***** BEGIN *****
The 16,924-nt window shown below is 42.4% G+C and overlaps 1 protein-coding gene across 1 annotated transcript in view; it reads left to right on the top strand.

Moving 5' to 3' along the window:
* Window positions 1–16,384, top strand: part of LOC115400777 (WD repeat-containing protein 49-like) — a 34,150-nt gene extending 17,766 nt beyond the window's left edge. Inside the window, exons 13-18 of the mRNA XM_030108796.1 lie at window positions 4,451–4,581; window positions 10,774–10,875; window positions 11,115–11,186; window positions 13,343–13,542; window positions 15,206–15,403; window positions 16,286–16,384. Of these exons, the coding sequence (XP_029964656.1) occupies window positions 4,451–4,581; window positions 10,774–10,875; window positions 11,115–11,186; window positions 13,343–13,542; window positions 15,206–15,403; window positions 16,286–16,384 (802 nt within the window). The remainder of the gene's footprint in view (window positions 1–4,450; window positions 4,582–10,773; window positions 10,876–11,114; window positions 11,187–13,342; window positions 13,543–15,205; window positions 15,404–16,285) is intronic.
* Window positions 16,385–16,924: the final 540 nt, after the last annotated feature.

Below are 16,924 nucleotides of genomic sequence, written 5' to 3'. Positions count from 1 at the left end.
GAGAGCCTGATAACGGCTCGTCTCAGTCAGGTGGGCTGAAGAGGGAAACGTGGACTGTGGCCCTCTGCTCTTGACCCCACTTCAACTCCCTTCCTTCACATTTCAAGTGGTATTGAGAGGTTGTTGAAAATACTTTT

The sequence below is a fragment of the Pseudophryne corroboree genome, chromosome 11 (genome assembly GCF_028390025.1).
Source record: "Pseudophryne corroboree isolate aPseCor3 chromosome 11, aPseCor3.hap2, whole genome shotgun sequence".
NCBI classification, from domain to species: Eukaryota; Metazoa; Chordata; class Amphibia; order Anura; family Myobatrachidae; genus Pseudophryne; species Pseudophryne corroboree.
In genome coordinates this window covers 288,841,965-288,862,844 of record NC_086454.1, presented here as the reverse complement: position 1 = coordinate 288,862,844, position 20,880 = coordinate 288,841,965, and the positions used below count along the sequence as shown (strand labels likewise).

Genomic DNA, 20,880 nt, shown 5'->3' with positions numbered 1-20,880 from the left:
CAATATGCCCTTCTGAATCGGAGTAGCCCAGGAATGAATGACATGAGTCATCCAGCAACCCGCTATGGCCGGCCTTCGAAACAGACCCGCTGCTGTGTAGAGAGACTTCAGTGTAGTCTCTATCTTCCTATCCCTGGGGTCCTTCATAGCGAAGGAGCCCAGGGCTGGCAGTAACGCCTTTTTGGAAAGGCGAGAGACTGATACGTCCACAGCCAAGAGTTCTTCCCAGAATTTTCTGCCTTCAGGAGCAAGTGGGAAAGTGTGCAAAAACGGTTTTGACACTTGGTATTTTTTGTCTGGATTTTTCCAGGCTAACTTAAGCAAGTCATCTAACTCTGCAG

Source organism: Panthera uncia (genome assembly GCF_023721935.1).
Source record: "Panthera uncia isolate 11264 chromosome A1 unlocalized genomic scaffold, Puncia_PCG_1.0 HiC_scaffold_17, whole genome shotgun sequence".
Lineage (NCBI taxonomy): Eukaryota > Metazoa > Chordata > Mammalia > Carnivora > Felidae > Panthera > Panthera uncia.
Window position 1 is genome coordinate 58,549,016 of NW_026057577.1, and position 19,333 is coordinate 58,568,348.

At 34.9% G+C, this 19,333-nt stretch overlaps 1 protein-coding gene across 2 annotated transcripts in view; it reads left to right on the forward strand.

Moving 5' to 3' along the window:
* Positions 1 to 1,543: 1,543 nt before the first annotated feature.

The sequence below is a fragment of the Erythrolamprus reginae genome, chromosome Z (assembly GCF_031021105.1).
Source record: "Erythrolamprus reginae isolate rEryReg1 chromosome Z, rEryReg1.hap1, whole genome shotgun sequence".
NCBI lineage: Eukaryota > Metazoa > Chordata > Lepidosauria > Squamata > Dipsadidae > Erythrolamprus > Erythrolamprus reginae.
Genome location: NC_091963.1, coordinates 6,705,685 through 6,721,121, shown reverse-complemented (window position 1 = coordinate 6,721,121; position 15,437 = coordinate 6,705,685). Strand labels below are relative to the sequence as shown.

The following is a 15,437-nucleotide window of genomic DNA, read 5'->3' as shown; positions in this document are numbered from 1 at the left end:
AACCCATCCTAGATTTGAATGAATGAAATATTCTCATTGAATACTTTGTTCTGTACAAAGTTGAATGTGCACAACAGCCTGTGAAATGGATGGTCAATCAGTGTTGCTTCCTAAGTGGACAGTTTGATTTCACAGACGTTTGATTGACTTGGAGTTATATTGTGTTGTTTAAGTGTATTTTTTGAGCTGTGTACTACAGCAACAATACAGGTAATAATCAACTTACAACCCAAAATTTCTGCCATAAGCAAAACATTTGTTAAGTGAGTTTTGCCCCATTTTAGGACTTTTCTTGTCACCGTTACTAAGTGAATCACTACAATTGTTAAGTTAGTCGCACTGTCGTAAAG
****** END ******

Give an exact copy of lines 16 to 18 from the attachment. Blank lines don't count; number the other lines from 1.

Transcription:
Window position 1 is genome coordinate 58,549,016 of NW_026057577.1, and position 19,333 is coordinate 58,568,348.

At 34.9% G+C, this 19,333-nt stretch overlaps 1 protein-coding gene across 2 annotated transcripts in view; it reads left to right on the forward strand.

Moving 5' to 3' along the window: